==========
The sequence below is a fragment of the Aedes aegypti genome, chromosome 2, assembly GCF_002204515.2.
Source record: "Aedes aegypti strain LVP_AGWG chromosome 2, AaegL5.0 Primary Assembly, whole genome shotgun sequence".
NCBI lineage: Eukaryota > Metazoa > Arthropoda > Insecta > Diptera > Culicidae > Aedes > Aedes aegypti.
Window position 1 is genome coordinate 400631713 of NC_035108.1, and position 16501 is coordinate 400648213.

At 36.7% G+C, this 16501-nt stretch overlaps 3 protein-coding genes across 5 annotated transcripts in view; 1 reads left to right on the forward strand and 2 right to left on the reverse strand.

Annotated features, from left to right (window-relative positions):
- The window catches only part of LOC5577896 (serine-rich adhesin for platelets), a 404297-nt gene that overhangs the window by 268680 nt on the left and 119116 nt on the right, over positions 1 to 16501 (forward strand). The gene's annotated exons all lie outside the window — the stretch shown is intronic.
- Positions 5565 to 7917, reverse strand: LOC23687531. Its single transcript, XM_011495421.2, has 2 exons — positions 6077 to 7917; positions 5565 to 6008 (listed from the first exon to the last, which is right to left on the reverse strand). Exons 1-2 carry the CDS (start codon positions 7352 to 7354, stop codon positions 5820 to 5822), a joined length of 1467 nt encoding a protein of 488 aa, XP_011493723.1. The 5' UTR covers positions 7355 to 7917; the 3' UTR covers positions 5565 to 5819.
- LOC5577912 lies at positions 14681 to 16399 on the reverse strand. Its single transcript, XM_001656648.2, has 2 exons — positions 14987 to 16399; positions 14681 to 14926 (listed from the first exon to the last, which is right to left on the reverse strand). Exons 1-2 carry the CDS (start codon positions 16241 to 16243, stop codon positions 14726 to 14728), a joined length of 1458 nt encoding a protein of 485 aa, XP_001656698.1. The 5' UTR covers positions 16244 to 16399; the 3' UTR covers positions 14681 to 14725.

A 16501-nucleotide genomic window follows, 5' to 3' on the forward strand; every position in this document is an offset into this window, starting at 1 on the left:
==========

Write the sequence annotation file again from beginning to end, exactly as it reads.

The sequence below is a fragment of the Aedes aegypti genome, chromosome 2, assembly GCF_002204515.2.
Source record: "Aedes aegypti strain LVP_AGWG chromosome 2, AaegL5.0 Primary Assembly, whole genome shotgun sequence".
NCBI lineage: Eukaryota > Metazoa > Arthropoda > Insecta > Diptera > Culicidae > Aedes > Aedes aegypti.
Window position 1 is genome coordinate 400631713 of NC_035108.1, and position 16501 is coordinate 400648213.

At 36.7% G+C, this 16501-nt stretch overlaps 3 protein-coding genes across 5 annotated transcripts in view; 1 reads left to right on the forward strand and 2 right to left on the reverse strand.

Annotated features, from left to right (window-relative positions):
- The window catches only part of LOC5577896 (serine-rich adhesin for platelets), a 404297-nt gene that overhangs the window by 268680 nt on the left and 119116 nt on the right, over positions 1 to 16501 (forward strand). The gene's annotated exons all lie outside the window — the stretch shown is intronic.
- Positions 5565 to 7917, reverse strand: LOC23687531. Its single transcript, XM_011495421.2, has 2 exons — positions 6077 to 7917; positions 5565 to 6008 (listed from the first exon to the last, which is right to left on the reverse strand). Exons 1-2 carry the CDS (start codon positions 7352 to 7354, stop codon positions 5820 to 5822), a joined length of 1467 nt encoding a protein of 488 aa, XP_011493723.1. The 5' UTR covers positions 7355 to 7917; the 3' UTR covers positions 5565 to 5819.
- LOC5577912 lies at positions 14681 to 16399 on the reverse strand. Its single transcript, XM_001656648.2, has 2 exons — positions 14987 to 16399; positions 14681 to 14926 (listed from the first exon to the last, which is right to left on the reverse strand). Exons 1-2 carry the CDS (start codon positions 16241 to 16243, stop codon positions 14726 to 14728), a joined length of 1458 nt encoding a protein of 485 aa, XP_001656698.1. The 5' UTR covers positions 16244 to 16399; the 3' UTR covers positions 14681 to 14725.

A 16501-nucleotide genomic window follows, 5' to 3' on the forward strand; every position in this document is an offset into this window, starting at 1 on the left: